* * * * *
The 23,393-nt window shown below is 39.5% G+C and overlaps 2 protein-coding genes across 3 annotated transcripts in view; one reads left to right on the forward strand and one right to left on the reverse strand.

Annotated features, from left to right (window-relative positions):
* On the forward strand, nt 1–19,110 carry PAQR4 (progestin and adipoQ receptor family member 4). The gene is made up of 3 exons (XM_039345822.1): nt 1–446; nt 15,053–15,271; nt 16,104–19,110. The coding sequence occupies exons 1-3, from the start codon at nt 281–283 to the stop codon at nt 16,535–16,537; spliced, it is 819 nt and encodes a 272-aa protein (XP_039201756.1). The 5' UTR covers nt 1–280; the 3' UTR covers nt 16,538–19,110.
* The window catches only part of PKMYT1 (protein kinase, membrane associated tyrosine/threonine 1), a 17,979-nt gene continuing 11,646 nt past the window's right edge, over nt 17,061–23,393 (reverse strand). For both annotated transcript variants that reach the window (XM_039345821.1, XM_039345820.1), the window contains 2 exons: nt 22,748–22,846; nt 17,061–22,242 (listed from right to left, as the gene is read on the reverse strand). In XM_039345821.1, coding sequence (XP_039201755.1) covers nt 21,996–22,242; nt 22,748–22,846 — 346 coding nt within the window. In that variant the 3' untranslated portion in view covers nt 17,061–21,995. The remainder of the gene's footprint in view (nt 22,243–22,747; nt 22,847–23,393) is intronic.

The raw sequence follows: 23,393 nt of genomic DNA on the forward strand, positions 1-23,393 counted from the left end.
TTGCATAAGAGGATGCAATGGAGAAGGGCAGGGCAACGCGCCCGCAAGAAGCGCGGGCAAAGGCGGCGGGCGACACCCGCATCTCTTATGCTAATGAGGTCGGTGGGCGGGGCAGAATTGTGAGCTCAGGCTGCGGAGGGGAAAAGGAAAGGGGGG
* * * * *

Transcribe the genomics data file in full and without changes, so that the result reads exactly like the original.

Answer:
The 23,393-nt window shown below is 39.5% G+C and overlaps 2 protein-coding genes across 3 annotated transcripts in view; one reads left to right on the forward strand and one right to left on the reverse strand.

Annotated features, from left to right (window-relative positions):
* On the forward strand, nt 1–19,110 carry PAQR4 (progestin and adipoQ receptor family member 4). The gene is made up of 3 exons (XM_039345822.1): nt 1–446; nt 15,053–15,271; nt 16,104–19,110. The coding sequence occupies exons 1-3, from the start codon at nt 281–283 to the stop codon at nt 16,535–16,537; spliced, it is 819 nt and encodes a 272-aa protein (XP_039201756.1). The 5' UTR covers nt 1–280; the 3' UTR covers nt 16,538–19,110.
* The window catches only part of PKMYT1 (protein kinase, membrane associated tyrosine/threonine 1), a 17,979-nt gene continuing 11,646 nt past the window's right edge, over nt 17,061–23,393 (reverse strand). For both annotated transcript variants that reach the window (XM_039345821.1, XM_039345820.1), the window contains 2 exons: nt 22,748–22,846; nt 17,061–22,242 (listed from right to left, as the gene is read on the reverse strand). In XM_039345821.1, coding sequence (XP_039201755.1) covers nt 21,996–22,242; nt 22,748–22,846 — 346 coding nt within the window. In that variant the 3' untranslated portion in view covers nt 17,061–21,995. The remainder of the gene's footprint in view (nt 22,243–22,747; nt 22,847–23,393) is intronic.

The raw sequence follows: 23,393 nt of genomic DNA on the forward strand, positions 1-23,393 counted from the left end.
TTGCATAAGAGGATGCAATGGAGAAGGGCAGGGCAACGCGCCCGCAAGAAGCGCGGGCAAAGGCGGCGGGCGACACCCGCATCTCTTATGCTAATGAGGTCGGTGGGCGGGGCAGAATTGTGAGCTCAGGCTGCGGAGGGGAAAAGGAAAGGGGGG